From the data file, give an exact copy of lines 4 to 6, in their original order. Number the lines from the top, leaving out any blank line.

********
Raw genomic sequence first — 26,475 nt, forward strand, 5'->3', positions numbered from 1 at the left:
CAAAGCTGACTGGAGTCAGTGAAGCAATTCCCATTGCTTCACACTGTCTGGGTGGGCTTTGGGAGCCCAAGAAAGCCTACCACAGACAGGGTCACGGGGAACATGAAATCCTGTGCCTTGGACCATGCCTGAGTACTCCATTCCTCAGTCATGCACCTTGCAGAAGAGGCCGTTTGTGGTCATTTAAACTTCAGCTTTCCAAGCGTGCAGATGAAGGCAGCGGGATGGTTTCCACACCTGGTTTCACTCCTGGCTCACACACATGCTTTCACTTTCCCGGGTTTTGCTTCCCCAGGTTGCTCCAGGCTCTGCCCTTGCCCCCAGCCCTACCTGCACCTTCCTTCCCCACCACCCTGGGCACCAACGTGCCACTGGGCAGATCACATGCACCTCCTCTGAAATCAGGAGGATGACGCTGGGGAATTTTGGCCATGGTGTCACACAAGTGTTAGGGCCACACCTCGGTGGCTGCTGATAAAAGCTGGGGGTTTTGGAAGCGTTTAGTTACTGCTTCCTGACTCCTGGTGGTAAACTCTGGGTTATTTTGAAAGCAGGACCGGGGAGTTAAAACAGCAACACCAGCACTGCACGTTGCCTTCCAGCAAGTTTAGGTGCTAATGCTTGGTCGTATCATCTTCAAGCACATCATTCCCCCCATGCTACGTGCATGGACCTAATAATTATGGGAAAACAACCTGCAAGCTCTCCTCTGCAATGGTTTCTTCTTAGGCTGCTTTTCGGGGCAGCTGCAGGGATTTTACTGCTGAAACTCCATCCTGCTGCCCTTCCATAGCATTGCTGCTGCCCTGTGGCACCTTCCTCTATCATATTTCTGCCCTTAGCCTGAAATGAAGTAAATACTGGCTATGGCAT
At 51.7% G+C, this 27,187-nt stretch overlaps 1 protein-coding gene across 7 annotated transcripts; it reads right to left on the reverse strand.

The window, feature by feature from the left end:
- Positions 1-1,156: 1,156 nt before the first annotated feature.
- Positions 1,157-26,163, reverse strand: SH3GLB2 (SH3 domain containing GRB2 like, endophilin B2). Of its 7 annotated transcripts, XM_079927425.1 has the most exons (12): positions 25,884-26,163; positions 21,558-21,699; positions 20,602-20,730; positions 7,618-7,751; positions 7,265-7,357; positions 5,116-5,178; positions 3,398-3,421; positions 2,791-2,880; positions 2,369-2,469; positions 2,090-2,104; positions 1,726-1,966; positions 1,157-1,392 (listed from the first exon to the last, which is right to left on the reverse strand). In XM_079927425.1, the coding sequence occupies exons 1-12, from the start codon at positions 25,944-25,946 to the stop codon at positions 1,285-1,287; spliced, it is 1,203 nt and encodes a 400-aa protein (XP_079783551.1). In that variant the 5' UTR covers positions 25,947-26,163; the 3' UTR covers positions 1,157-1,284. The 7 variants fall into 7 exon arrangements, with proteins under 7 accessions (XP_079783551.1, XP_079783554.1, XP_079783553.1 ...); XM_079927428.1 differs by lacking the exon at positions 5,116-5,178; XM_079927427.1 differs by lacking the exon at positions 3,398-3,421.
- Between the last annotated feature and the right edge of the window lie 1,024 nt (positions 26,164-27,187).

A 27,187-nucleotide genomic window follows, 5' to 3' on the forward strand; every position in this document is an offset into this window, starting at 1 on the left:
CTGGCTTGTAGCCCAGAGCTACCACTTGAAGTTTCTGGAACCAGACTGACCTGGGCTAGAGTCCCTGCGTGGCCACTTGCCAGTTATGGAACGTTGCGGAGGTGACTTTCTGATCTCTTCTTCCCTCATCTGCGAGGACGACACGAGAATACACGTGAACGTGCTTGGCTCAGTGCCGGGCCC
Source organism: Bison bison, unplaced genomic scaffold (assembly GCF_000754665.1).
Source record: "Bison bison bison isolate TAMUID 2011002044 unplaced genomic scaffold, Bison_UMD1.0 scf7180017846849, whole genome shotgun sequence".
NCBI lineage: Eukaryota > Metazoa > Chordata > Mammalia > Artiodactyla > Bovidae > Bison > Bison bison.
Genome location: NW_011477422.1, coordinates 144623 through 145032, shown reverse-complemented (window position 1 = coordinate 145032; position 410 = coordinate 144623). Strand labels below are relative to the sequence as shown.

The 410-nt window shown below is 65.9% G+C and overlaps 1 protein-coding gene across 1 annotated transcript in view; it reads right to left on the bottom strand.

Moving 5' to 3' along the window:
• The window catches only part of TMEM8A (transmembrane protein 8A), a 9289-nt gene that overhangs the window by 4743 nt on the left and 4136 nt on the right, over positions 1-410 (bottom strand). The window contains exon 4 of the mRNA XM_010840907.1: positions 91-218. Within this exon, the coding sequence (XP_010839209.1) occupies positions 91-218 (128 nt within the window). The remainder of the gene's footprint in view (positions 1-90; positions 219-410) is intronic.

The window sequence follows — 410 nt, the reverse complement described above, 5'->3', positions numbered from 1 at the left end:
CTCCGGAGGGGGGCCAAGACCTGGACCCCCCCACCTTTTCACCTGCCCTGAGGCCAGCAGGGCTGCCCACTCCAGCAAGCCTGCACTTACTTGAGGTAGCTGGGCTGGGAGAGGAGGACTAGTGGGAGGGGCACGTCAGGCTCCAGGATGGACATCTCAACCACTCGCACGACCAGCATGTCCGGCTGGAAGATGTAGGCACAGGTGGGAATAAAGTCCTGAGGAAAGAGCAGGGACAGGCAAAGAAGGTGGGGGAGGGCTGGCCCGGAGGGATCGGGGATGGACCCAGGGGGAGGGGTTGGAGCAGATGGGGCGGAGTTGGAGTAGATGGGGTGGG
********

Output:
The window, feature by feature from the left end:
- Positions 1-1,156: 1,156 nt before the first annotated feature.
- Positions 1,157-26,163, reverse strand: SH3GLB2 (SH3 domain containing GRB2 like, endophilin B2). Of its 7 annotated transcripts, XM_079927425.1 has the most exons (12): positions 25,884-26,163; positions 21,558-21,699; positions 20,602-20,730; positions 7,618-7,751; positions 7,265-7,357; positions 5,116-5,178; positions 3,398-3,421; positions 2,791-2,880; positions 2,369-2,469; positions 2,090-2,104; positions 1,726-1,966; positions 1,157-1,392 (listed from the first exon to the last, which is right to left on the reverse strand). In XM_079927425.1, the coding sequence occupies exons 1-12, from the start codon at positions 25,944-25,946 to the stop codon at positions 1,285-1,287; spliced, it is 1,203 nt and encodes a 400-aa protein (XP_079783551.1). In that variant the 5' UTR covers positions 25,947-26,163; the 3' UTR covers positions 1,157-1,284. The 7 variants fall into 7 exon arrangements, with proteins under 7 accessions (XP_079783551.1, XP_079783554.1, XP_079783553.1 ...); XM_079927428.1 differs by lacking the exon at positions 5,116-5,178; XM_079927427.1 differs by lacking the exon at positions 3,398-3,421.